Hay fever

Hay fever is an allergic condition where you have an adverse reaction to pollen.  According to NHS Choices, this condition affects up to one in five people at some point in their life. Hay fever symptoms include sneezing, running nose, itchy and tearing eyes. Hay fever may also lead to sinusitis, and symptoms like blocked nose, headache, toothache and fever.

Hay fever is caused by plant pollens which stimulate allergic reactions in the upper respiratory tract. The pollens can be from tree, grass and weeds. About 90% of sufferers are allergic to grass pollens. Conventional medicinal treatments are for symptom relief rather than cure. These treatments include antihistamines and corticosteroids (steroids). These medications help to prevent an allergic reaction and to reduce inflammation and swelling. Immunotherapy is a treatment which may help to cure the allergy over the medium term.

Traditional Chinese medicine postulates that hay fever is believed to be closely related to Qi deficiency in the lung, spleen and kidney. Due to the Qi deficiency, the body is susceptible to the environmental pathological factors such as wind and cold, which cause running and blocking nose, itchy nose and eyes, swollen and irritated sinuses. Following the syndromes differentiation, Chinese medicine practitioners use either acupuncture or herbs to treat the conditions.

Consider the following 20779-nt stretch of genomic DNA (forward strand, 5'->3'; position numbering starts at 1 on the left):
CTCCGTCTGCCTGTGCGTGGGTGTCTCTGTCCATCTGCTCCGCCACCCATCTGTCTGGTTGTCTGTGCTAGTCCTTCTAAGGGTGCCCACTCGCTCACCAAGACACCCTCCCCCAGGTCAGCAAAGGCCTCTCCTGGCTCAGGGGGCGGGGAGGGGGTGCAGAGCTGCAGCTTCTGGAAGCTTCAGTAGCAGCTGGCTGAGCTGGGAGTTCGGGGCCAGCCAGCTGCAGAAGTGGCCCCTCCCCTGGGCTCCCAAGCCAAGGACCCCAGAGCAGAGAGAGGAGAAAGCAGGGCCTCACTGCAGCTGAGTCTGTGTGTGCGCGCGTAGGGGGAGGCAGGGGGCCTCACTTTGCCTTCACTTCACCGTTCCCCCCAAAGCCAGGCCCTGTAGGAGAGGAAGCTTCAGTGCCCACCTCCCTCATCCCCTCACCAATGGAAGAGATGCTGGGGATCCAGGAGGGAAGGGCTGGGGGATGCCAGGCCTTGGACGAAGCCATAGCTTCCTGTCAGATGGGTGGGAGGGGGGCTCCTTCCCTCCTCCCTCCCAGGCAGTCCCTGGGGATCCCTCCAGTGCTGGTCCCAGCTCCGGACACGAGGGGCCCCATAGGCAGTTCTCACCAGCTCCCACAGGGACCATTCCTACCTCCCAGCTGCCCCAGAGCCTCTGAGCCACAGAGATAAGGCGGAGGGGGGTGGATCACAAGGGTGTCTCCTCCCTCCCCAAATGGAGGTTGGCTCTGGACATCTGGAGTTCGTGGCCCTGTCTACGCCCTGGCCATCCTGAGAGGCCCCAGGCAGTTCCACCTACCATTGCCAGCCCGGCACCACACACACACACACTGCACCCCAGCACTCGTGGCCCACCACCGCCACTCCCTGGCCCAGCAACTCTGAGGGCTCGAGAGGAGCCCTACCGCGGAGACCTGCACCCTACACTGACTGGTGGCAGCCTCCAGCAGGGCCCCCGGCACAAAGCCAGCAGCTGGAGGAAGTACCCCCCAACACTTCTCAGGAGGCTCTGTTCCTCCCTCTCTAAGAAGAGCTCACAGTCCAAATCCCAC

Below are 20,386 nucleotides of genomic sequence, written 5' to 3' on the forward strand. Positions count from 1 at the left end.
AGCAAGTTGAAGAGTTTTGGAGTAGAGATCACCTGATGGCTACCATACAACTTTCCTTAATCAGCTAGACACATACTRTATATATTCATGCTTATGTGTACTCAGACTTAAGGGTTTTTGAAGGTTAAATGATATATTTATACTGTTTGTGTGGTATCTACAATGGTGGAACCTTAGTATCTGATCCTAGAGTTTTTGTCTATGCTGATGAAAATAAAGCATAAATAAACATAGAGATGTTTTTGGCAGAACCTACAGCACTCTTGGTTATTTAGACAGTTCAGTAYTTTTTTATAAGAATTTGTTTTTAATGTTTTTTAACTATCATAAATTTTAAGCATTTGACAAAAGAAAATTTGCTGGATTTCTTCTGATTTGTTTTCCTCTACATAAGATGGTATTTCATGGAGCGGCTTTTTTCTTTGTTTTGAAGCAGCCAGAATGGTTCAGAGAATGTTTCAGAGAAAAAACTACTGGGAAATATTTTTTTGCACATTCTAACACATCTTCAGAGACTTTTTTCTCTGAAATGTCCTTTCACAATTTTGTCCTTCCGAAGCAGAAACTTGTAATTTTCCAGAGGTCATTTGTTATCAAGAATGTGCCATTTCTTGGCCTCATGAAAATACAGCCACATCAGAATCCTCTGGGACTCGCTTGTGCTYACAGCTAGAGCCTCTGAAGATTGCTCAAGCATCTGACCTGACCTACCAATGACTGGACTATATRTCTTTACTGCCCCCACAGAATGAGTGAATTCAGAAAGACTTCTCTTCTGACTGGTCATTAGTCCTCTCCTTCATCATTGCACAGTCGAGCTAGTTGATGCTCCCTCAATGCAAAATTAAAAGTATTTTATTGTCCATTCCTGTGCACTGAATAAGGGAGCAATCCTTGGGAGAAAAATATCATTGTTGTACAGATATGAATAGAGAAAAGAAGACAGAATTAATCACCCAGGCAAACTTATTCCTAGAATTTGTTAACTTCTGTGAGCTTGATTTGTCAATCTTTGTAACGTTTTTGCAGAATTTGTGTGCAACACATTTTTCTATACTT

Clinical trials have shown that Chinese herbal medicines can offer symptomatic relief and improvement of quality of life for patients with seasonal allergic rhinitis (Xue et al 2003; Oh et al 2012). Clinical studies in acupuncture treatment of seasonal allergic rhinitis also suggested a positive result (Xue et al 2015). There are also some studies that gave an uncertain result about acupuncture treatment of allergic rhinitis (Brinkhaus et al 2013). Further clinical studies are needed for conclusive evidence.

References:

  • NHS Choice. Hay fever http://www.nhs.uk/conditions/hay-fever/pages/introduction.aspx
  • Xue CC, Thien FC, Zhang JJ, Da Costa C, Li CG (2003) Treatment for seasonal allergic rhinitis by Chinese herbal medicine: a randomized placebo controlled trial. Altern Ther Health Med.  9(5):80-7.
  • Oh HA, Kim HM, Jeong HJ. (2012) Alleviation of allergic rhinitis symptoms with Pyeongwee-San extracts (KMP6).  Immunopharmacol Immunotoxicol.  34(1):135-42. doi: 10.3109/08923973.2011.587128.
  • Xue CC, Zhang AL, Zhang CS, DaCosta C, Story DF, Thien FC.  (2015) Acupuncture for seasonal allergic rhinitis: a randomized controlled trial. Ann Allergy Asthma Immunol.  115(4):317-324.e1. doi: 10.1016/j.anai.2015.05.017.
  • Brinkhaus B, Ortiz M, Witt CM, Roll S, Linde K, Pfab F, Niggemann B, Hummelsberger J, Treszl A, Ring J, Zuberbier T, Wegscheider K, Willich SN. (2013) Acupuncture in patients with seasonal allergic rhinitis: a randomized trial. Ann Intern Med.  158(4):225-34. doi: 10.7326/0003-4819-158-4-201302190-00002.

Source: Association of Traditional Chinese Medicine (ATCM) UK